Starting a business is an exciting (and scary) step.
Initially, you were equipped with a vision, some basic business know-how, and a plan. You also likely understood that you had tax obligations (you’re a taxpayer after all).
However… having a general idea and knowing the specifics are two very different things. I’ve seen some clients over the years who weren’t equipped with a full picture of what small business taxes they were responsible for as business owners. They missed a requirement or didn’t make a system for collecting taxes, and they ended up in debt to Uncle Sam or owing way more than they thought they would.
Unfortunately, the IRS doesn’t care if you know or not. They expect you to know — and they expect you to pay.
So, for the sake of giving the full small-business-taxes picture, I’d like to kickstart a tax basics conversation here and now.
Too little, too late? Maybe… maybe not.
While this may not solve the tax problems you’re facing right now, getting reacquainted with the basics of small business taxes WILL help you get a sense of what you need to do differently or where you need help right now.
You could also pass this on to any of your friends starting out on the business ownership journey, so they don’t end up in the same predicament.
Let’s get started.
The Big 5
First, let’s take a look at the five most important areas of small business taxes you need to be thinking about and preparing for in your Connecticut business. (Heck, you should be building a system to make sure you’re taking care of all of them or ask a local accountant to help you do that.)
Income taxes. No matter what business entity you file under, you have to pay income taxes on business profits. How you pay depends on the type of business entity you set up for your filing.
Self-employment tax. If you’re an LLC, sole proprietor, or partner in a partnership, you need to pay Social Security and Medicare taxes. This amount is based on your business’s net income.
Estimated taxes. Basically, the IRS wants you to pay your taxes throughout the year, so you’ll need to make estimated payments four times a year. You’ll need to fill out a special tax form that takes into account both your personal and business income, as well as any self-employment taxes you owe.
Employment Taxes. When you have employees, it’s important to stay on top of a few different taxes. You’re responsible for reporting and depositing federal income tax withholding, Social Security and Medicare taxes (which you and your employees split the cost of), and Federal Unemployment tax.
Sales Tax. In most states, you are responsible for collecting and paying a sales tax on most goods to the state. And if your business is online, you also have to collect and pay sales tax in the states of your respective customers.
Other reporting obligations
Depending on your business, there are a few other small business taxes you may or may not need to take care of.
If you have a brick-and-mortar business, you’ll need to make sure you pay property taxes on it. Depending on the type of good or service your business sells (things like fuel, alcohol, airline tickets, phone services), you may have to pay excise taxes. Gross receipts taxes are required by some states. And if you own a corporation, you’re a shareholder, so if you receive income from dividends, you’ll need to pay a dividends tax.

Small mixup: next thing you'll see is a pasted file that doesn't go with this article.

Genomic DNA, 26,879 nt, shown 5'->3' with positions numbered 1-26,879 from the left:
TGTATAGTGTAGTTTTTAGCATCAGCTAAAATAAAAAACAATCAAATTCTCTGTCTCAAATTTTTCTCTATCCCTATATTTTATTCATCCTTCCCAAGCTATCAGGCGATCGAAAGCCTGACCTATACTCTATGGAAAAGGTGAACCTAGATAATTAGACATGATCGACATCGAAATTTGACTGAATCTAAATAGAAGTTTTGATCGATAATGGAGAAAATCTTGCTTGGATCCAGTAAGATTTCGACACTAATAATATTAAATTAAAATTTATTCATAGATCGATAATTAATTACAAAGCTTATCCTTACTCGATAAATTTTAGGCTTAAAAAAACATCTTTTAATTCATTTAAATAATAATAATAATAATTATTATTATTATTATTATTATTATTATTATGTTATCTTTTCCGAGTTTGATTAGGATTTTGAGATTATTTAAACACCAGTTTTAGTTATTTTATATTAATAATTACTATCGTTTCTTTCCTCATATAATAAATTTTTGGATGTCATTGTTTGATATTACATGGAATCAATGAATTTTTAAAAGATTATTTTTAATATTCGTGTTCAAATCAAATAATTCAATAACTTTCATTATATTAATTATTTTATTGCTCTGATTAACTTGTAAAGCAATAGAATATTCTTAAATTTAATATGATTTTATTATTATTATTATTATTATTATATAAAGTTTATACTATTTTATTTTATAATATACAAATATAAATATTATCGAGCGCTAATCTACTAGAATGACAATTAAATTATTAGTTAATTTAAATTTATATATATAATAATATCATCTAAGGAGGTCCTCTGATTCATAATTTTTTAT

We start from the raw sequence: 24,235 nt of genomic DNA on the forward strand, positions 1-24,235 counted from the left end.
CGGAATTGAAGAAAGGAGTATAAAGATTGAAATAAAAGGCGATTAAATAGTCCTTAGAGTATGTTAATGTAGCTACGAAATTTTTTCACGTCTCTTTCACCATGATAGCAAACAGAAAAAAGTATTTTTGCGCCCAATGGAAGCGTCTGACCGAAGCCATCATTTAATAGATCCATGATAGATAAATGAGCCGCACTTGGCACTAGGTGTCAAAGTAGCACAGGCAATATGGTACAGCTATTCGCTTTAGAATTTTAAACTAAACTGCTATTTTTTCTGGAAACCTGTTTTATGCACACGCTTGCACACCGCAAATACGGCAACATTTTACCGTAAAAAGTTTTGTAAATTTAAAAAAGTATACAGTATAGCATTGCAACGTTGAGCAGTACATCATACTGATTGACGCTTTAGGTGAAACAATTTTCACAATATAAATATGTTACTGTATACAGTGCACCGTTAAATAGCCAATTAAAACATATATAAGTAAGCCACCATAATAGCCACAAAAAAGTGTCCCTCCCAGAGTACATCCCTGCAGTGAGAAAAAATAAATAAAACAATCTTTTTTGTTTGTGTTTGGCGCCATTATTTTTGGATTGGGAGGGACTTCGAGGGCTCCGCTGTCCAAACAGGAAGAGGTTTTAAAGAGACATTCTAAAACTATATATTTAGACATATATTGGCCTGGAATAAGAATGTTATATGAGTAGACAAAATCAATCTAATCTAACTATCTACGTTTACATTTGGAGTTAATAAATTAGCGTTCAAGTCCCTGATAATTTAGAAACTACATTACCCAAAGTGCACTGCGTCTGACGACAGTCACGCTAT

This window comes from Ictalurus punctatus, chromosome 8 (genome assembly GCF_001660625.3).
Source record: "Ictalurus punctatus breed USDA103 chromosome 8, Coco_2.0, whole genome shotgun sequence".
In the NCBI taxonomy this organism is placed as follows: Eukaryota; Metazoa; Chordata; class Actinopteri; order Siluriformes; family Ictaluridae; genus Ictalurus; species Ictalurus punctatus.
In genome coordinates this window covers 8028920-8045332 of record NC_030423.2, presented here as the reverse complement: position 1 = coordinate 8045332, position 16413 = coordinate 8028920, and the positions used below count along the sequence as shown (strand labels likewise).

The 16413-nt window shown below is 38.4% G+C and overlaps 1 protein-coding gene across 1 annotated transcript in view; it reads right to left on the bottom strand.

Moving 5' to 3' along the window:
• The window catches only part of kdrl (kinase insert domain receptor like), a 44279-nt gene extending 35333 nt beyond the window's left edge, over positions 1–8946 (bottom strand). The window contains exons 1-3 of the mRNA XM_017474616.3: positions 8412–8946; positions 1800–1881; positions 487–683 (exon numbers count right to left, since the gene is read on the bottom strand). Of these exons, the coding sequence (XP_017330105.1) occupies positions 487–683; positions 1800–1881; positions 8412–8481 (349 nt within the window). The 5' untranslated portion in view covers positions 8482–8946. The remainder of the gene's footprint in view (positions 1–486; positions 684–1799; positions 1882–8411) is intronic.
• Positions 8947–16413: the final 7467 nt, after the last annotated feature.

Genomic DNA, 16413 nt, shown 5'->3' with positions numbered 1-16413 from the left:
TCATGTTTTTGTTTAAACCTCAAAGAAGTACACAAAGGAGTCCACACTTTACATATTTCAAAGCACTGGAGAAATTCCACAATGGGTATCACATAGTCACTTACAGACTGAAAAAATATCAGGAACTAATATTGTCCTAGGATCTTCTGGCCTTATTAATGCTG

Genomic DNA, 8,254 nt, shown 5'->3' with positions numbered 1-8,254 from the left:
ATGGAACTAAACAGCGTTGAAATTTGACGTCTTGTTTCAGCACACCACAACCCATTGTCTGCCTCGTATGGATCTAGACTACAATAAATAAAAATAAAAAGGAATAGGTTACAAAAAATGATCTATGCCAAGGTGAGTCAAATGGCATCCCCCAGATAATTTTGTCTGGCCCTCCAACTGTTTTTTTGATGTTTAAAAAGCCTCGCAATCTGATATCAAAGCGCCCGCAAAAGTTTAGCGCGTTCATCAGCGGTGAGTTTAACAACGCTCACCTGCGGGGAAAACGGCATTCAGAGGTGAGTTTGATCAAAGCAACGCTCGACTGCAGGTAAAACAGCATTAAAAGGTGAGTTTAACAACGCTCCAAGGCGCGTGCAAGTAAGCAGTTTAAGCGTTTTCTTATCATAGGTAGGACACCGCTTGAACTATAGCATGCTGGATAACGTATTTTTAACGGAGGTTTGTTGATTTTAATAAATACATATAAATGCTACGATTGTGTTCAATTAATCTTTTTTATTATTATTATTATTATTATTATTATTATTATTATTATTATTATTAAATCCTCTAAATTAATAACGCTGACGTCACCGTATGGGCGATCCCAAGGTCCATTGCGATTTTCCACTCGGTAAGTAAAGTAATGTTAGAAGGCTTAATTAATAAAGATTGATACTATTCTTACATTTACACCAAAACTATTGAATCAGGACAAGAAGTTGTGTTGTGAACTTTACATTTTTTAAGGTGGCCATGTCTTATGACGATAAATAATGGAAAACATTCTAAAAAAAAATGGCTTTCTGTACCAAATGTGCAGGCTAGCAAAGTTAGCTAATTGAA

There’s a good reason businesses get in trouble with the IRS over this stuff. There’s a lot to keep track of.
Here are a few ways to help you stay in front of those tax commitments.
- Keep accurate records of income, expenses, and other financial transactions to ensure you’re able to file accurate tax returns.
- Know the tax deadlines, both for filing returns and for making payments. Late filing or payment often results in penalties and interest charges.
- Know what tax deductions are available to you. One of the perks of business ownership is you can take deductions for expenses such as office rent, supplies, and equipment — as well as credits for things like hiring certain types of employees or investing in certain types of property.
- Make sure you stay compliant with all applicable tax laws and regulations. Any time you fail to comply, you could end up the target of audits, penalties, and legal action (yikes).
- Plan for your tax obligation. You can minimize your tax liability by implementing the right strategies, including accelerating or deferring income and expenses, taking advantage of deductions and credits, and maximizing retirement contributions.
If all of this seems like a lot… that’s because it is. The tax system is complicated and your small business taxes need to be handled with intentional, focused care.
Which brings me to my last business tax basics point:
Why not handle it by hiring a tax professional you trust, that knows the system, and how to deal with the IRS on your behalf? I’m absolutely ready and willing to be your person, but even if it’s not me, I would say this because of what it means for you.
Your plate is full as a business owner. Taking the tax portion off of it frees you up for the other demands (and joys) of running your business.
But if you do decide to handle these elements on your own, make sure you master these business tax basics.
On your team,
Emelia Mensa, CPA